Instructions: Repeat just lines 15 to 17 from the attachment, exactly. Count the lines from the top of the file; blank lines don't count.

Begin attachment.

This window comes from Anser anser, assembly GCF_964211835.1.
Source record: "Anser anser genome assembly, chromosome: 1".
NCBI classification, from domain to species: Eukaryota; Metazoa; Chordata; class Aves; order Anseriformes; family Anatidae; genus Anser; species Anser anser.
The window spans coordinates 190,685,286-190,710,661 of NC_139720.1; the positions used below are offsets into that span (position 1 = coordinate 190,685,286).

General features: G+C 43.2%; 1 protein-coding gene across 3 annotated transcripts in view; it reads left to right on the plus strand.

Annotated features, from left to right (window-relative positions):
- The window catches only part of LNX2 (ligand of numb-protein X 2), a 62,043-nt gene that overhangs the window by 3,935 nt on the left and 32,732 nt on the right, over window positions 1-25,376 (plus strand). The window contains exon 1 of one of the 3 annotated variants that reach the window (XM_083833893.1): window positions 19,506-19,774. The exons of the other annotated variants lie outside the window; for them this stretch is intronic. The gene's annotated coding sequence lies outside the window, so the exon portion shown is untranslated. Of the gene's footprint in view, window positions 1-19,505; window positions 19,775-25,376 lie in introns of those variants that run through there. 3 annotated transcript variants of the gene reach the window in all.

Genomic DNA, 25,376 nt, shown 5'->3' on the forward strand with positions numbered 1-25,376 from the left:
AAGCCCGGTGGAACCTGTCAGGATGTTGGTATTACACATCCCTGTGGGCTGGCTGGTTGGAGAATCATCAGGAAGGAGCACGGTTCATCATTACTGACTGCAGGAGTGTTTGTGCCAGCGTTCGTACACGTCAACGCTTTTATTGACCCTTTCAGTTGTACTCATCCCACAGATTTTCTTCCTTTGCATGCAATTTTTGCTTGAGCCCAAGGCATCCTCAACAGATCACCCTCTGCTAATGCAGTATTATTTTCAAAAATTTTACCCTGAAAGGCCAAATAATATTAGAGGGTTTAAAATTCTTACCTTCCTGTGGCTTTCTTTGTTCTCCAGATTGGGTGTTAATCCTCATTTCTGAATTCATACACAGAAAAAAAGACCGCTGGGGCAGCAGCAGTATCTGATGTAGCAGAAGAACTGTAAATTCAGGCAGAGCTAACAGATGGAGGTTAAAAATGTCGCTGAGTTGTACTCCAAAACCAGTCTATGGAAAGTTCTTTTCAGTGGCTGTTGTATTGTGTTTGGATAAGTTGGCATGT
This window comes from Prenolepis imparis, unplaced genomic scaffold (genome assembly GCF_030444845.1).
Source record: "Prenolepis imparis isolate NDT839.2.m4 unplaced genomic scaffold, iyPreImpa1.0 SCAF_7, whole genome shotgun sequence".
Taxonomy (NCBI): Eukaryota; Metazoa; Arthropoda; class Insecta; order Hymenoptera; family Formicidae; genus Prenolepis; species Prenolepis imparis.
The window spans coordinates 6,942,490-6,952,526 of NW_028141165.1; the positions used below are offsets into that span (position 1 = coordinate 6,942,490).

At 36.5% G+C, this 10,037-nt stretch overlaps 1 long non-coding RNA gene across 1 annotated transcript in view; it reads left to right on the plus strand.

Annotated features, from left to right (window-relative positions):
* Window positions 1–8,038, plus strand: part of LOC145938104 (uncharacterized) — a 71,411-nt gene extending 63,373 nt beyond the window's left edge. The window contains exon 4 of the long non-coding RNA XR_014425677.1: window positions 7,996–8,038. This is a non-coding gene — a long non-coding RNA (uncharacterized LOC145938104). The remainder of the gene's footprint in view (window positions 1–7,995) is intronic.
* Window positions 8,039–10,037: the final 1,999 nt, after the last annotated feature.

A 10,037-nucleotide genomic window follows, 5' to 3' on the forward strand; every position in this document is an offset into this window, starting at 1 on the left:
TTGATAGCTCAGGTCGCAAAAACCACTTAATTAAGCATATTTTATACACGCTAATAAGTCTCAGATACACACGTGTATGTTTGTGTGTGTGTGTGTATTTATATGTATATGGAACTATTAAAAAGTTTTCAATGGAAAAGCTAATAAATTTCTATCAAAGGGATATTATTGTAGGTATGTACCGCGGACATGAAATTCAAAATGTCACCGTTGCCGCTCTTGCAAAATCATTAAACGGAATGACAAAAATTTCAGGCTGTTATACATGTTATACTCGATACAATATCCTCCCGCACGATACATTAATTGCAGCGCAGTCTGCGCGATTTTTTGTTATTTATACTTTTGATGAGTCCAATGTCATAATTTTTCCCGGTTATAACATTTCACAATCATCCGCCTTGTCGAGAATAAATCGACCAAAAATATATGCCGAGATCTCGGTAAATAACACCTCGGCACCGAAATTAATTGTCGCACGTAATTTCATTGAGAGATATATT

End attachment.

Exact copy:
Annotated features, from left to right (window-relative positions):
* Window positions 1–8,038, plus strand: part of LOC145938104 (uncharacterized) — a 71,411-nt gene extending 63,373 nt beyond the window's left edge. The window contains exon 4 of the long non-coding RNA XR_014425677.1: window positions 7,996–8,038. This is a non-coding gene — a long non-coding RNA (uncharacterized LOC145938104). The remainder of the gene's footprint in view (window positions 1–7,995) is intronic.
* Window positions 8,039–10,037: the final 1,999 nt, after the last annotated feature.